Oysters and stouts are a well-known and appreciated combo. But few people have heard of Oyster Stout. As in, making a stout with the oysters already added.
I first heard of this style about 4 or 5 years ago and have been seeking them out and encouraging people to brew one ever since. Not sure why I have not gotten around to homebrewing one yet.
I was very heartened to learn that both Magnolia Brewing and 21st Ammendment both brewed one in 2008. Later I found out both Dogfish Head and Rogue had done one, but those are long gone.
It was not until Upright Brewing and Jason McAdam (ex-Roots head brewer) decided to make one together at Upright that I learned how many people have never heard of the style and the reluctance people have to try one. As we were making the beer, we sort of live tweeted it from the Upright twitter account. Here are a few of the responses:
In addition to Upright’s, I know of 3 brand new Oyster Stouts: The Murky Pearl from Ft. George just up in Astoria, one from Flying Fish in New Jersey and now one from Harpoon Brewery out of Boston.
They are not easy to get ahold of, but everyone from Sam Adams, Rogue, Dogfish Head and more has brewed them. 3 Brothers in New Zealand, Marston’s from the UK, Iwate Kura Oyster Stout from Japan, Barilla Bay Oyster Stout from Australia are just a few examples of foreign versions.These beers are not as rare as you think!
(Click here to read more about Harpoon’s Oyster Stout)
Now that I have this blog and there is a resurgence of the style, it is a perfect excuse for me to really delve into the history and techniques of brewing these beers.
Let’s start with late, great beer writer Michael Jackson’s notes. He seems to have had the exact same reaction as I — “Despite my never having sampled the stuff, I shall be taking every opportunity to raise the question of oyster stout during the next few weeks.”
MJ also mentions that the entire idea of oysters being brewed into stouts may be a myth originating in the pairing of the two separately. Colchester Brewing Company apparently produced an Oyster Feast Stout to celebrate the annual oyster harvest taking place on the River Coine. This was possibly just a regular stout simply named for the occasion, and possibly started the myth. If not, it is the first Oyster Stout on record. It was still produced when Inde Coope and Allsopp took them over in 1925 and was produced under Romford Brewery until at least 1940, according to Michael Ripley of the Brewers’ Society. Regardless, the style became a reality if it was not already. I actually rather like the idea that the whole thing originated from a myth to reality.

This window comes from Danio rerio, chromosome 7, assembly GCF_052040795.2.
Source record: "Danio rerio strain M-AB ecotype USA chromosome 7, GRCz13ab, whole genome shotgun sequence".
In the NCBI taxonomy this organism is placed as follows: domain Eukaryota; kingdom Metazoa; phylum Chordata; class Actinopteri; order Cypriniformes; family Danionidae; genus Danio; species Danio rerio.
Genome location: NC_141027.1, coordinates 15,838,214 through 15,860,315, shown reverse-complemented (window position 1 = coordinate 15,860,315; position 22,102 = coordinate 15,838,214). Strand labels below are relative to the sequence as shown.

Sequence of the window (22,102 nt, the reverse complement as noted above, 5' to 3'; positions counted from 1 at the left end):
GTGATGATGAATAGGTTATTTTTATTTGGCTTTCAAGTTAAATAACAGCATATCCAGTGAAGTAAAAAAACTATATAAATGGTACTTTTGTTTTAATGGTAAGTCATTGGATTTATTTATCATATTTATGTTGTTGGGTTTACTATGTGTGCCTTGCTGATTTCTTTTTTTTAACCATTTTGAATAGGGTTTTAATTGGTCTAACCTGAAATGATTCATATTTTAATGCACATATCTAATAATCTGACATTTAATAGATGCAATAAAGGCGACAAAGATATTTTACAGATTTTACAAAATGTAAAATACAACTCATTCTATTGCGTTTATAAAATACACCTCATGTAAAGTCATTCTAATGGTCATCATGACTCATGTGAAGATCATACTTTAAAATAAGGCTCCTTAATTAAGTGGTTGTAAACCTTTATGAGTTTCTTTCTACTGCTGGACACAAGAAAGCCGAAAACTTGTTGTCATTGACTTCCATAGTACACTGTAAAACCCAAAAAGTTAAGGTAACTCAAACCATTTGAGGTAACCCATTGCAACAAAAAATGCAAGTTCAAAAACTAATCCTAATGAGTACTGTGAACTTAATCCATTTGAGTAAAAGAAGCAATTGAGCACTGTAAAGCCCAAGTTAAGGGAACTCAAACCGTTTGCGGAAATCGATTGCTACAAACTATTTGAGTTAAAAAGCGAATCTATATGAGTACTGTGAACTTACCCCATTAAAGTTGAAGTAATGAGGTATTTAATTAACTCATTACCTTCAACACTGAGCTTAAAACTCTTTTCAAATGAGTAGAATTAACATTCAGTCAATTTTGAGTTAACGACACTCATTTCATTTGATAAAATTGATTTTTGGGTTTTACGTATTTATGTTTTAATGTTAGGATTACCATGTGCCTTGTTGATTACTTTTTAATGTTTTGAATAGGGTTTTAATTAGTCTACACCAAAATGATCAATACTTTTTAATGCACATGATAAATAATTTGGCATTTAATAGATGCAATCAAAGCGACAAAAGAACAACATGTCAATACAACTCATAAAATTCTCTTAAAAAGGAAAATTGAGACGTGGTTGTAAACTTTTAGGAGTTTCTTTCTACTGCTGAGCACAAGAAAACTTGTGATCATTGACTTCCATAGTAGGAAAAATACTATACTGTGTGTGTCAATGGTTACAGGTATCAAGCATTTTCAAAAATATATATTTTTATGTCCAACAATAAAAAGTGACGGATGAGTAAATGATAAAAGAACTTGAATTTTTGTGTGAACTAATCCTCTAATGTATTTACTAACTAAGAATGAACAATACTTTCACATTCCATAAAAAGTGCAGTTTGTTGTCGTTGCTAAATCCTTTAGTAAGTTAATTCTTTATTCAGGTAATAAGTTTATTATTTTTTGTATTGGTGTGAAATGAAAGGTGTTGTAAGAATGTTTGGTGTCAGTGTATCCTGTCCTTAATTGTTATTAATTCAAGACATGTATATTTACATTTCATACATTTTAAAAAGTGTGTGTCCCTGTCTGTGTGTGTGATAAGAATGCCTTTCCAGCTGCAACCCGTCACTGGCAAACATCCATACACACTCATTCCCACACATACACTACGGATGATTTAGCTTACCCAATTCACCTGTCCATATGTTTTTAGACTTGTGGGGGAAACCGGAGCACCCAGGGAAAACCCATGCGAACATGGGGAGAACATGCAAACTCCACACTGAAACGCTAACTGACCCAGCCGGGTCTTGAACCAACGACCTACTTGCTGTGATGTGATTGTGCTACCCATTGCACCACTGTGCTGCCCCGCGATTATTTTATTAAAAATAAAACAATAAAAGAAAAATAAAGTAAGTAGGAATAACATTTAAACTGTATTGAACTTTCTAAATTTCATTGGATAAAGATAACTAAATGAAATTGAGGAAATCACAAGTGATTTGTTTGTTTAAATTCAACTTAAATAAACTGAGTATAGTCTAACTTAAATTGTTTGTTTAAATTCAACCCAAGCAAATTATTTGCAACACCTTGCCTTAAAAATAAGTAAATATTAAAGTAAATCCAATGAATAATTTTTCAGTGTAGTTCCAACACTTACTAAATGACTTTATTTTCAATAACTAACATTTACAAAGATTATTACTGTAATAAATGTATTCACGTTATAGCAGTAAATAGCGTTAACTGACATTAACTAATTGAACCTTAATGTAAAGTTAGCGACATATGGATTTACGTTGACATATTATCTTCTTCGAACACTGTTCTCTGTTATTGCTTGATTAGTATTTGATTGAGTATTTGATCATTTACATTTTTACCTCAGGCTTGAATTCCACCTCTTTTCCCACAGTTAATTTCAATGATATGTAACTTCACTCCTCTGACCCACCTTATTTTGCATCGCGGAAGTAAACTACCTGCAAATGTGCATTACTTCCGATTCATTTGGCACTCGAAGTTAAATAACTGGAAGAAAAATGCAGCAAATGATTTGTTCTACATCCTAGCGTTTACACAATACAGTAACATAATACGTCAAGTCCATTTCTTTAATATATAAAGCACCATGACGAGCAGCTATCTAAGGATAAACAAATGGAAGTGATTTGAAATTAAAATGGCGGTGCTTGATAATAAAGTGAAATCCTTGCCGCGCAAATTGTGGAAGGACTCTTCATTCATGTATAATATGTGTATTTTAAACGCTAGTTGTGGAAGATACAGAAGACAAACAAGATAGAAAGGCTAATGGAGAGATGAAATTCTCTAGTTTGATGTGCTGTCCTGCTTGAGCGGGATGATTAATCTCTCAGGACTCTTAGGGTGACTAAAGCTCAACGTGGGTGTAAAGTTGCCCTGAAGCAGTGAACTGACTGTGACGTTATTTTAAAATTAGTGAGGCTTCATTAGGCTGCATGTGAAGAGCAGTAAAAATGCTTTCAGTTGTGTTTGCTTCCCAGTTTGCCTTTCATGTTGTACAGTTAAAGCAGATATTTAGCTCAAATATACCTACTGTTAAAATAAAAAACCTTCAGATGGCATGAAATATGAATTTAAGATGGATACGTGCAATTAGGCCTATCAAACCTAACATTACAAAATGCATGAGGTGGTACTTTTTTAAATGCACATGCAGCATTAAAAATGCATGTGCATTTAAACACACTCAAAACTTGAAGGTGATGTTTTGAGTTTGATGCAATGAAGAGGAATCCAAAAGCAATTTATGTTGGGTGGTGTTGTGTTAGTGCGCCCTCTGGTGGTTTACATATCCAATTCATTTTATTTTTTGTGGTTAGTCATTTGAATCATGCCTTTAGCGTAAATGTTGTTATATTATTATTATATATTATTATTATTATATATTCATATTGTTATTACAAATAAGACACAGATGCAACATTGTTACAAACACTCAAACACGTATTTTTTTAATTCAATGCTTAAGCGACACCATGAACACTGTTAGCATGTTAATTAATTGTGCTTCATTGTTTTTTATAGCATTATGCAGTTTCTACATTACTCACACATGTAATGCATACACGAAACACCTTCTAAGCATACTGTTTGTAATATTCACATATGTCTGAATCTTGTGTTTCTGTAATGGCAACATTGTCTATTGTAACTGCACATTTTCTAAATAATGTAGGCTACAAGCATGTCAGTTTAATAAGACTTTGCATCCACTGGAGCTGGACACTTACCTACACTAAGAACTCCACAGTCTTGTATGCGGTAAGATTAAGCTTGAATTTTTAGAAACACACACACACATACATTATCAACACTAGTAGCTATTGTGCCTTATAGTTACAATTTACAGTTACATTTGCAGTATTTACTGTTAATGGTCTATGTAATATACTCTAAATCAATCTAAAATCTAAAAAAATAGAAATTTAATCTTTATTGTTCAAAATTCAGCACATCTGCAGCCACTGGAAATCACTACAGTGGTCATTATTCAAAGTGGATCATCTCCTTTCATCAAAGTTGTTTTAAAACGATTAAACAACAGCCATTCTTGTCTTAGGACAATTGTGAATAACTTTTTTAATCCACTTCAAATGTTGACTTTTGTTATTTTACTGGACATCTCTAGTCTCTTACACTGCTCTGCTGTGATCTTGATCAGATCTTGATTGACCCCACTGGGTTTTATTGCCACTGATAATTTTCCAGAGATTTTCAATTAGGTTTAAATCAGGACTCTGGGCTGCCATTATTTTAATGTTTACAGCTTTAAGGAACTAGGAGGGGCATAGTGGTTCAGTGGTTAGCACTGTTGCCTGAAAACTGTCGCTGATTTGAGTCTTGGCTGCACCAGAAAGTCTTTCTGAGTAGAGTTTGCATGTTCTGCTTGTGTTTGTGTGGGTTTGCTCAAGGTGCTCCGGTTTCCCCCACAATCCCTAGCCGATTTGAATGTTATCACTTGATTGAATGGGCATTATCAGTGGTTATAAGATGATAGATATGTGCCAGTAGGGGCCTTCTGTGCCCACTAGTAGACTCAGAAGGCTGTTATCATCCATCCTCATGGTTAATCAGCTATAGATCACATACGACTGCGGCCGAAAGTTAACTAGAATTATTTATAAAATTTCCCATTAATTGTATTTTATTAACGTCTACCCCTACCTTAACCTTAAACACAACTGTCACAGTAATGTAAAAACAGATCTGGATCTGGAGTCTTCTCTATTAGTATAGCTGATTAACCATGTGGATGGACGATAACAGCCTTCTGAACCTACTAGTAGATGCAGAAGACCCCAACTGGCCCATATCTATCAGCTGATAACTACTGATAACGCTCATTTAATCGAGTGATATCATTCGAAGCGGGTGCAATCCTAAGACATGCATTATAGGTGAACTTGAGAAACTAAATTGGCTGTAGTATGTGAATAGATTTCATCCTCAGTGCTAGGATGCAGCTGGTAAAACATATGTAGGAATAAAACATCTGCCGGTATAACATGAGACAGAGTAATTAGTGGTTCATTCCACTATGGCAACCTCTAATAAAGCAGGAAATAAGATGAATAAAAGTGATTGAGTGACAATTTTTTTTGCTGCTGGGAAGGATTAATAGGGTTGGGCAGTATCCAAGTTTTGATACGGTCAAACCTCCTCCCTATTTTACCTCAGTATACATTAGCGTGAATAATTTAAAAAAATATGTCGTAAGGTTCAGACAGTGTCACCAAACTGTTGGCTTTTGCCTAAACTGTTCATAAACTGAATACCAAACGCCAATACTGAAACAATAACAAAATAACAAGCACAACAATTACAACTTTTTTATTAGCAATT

According to Wikipedia, the first known Oyster Stout was produced in 1929 in New Zealand. But they dont back this up with any info, such as the brewery name. There is evidence that there was an oyster extract produced in NZ at this time that was suggested for use in brewing that was said to improve head retention of a beer “without a trace of fishiness”.It was experimented with in 1938 at Hammerton Brewery of Stockland, London in their oatmeal stout, adding it at the priming stage of the beer in amounts of 1 or 2%. Apparently because of a bad batch of the extract, this beer never actually made it to the market.
J. J. Young of Portsmouth brewing later took up the task and produced perhaps the second on record.It was continued thereafter by different breweries until probably the 1960s. Marston’s Oyster Stout is the most widely produced beer carrying the name. Unfortunately, this beer carries the word ‘Oyster’ only in name. None are used in the making of this stout.
There seem to be two ways of thinking when it comes to brewing oyster stouts. Either you brew a Sweet Stout or a Dry Irish Stout as the base beer. History seems to suggest either was the base beer. Then, of course, there is the question of how to add the oysters.
Historically, as mentioned above, there was an oyster extract you could use. These days, the oysters are often added in either the mash or the boil. Sometimes just the shell or just the meat, sometimes both.
Magnolia Brewing in San Franciso is a veteran producer of the style, and I recently spoke to head brewer Dave Mclean on brewing the beer:
“We started out using just the shells, like some other brewers do. But, by the second batch we were adding whole oysters to the boil and letting them open, spilling the liquor into the wort and cooking the meat a bit, too. We were using a bushel (10 dozen) local Hog Island Sweetwaters, but this last batch we upped it to two bushels (though we opened and ate quite a few during the boil, too). I really like the subtle brininess that the oysters add to the stout. As a base, we use a fairly dry stout, around 6% abv.”
Ft. George added the oysters to the hopback. It’s the first I have heard of doing it that way, and seems like it would add very little. When I tried the beer it tasted like a great dry stout, but I picked up absolutely zero oyster character.
Upright combined many methods of getting the oyster character into the beer. 8 dozen whole oysters were boiled in the kettle, in addition to adding oyster juice at the end of the boil and conditioning it with cleaned oyster shells. Even then, the beer does not have a strong oyster character, but more of a subtle brininess and some added body. I don’t think anyone could pick out the oysters if you did not clue them in.
Reportedly, if you boil in the meat of the oysters, they will actually completely dissolve into the wort.There is also a common myth that oysters will kill the head on a beer. Not so in my experience.
I am looking forward to seeing more Oyster Stouts and perhaps more meat beers in general, with the advent of bacon beer experiments. Magnolia is tinkering with a Prosciutto beer, and you may be seeing something from Upright along those lines soon…